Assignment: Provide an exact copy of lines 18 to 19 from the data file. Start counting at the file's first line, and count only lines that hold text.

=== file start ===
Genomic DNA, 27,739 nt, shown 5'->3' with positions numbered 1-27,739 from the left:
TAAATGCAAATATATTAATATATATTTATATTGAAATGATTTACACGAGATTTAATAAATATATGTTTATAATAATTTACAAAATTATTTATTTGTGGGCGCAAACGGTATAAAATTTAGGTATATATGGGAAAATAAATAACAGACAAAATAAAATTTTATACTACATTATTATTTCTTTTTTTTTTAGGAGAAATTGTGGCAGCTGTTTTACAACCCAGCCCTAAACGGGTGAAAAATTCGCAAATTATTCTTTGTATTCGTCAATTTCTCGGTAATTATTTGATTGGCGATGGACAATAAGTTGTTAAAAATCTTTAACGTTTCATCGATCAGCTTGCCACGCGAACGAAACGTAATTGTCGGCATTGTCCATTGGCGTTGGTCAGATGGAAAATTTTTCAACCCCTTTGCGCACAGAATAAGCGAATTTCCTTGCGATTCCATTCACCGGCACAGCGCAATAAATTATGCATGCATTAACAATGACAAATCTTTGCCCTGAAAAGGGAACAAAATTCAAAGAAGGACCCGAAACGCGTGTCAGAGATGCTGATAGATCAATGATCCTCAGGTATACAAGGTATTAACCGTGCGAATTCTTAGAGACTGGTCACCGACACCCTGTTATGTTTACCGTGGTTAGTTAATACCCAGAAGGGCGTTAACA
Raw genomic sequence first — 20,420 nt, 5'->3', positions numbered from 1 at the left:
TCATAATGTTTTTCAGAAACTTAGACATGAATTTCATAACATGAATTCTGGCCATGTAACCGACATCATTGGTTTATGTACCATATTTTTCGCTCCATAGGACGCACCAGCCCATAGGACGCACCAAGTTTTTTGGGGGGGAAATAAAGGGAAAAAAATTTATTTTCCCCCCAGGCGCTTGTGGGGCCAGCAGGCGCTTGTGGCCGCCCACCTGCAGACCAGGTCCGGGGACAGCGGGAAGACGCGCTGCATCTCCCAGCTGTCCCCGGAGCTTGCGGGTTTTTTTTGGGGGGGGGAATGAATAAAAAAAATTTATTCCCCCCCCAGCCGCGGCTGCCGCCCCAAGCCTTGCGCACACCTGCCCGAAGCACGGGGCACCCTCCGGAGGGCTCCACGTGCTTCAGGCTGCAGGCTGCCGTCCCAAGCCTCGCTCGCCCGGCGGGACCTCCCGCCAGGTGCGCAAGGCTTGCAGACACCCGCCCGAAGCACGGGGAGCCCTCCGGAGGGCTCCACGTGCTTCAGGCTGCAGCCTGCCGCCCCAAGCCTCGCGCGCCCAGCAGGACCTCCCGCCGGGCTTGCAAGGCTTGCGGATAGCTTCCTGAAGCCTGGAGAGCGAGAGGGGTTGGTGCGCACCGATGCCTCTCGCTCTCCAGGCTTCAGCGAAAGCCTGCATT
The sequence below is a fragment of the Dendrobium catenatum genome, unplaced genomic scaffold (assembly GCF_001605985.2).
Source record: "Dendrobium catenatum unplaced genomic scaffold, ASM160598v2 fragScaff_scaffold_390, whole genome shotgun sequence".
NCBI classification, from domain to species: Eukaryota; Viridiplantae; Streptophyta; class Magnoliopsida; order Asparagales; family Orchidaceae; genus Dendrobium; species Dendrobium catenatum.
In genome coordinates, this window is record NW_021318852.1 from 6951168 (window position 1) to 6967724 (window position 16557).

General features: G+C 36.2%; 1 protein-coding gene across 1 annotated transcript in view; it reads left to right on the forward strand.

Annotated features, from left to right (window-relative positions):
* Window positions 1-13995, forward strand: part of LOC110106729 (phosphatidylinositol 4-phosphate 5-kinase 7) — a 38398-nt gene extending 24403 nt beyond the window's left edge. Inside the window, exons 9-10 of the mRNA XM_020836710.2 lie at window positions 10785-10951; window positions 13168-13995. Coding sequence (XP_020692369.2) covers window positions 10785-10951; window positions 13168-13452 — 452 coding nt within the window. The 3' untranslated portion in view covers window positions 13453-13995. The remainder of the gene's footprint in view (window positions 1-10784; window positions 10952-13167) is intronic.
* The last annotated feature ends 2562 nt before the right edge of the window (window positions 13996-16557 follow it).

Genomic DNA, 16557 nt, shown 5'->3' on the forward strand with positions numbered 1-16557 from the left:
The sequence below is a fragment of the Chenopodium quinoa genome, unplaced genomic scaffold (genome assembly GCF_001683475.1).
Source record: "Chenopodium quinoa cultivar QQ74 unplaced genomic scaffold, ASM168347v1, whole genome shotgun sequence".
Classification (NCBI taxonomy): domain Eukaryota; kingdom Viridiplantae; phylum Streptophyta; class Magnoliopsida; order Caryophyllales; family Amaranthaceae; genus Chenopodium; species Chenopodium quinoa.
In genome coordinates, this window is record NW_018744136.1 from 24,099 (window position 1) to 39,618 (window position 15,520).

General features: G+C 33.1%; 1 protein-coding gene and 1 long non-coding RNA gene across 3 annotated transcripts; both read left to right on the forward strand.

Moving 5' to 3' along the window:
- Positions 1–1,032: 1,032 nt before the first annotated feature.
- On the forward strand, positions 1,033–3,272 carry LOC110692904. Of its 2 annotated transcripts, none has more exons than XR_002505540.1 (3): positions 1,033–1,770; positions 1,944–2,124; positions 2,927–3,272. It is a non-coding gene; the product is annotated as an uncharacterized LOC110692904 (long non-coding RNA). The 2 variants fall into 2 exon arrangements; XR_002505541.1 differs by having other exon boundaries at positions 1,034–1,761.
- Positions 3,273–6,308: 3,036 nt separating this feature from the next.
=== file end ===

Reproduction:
General features: G+C 33.1%; 1 protein-coding gene and 1 long non-coding RNA gene across 3 annotated transcripts; both read left to right on the forward strand.

Moving 5' to 3' along the window: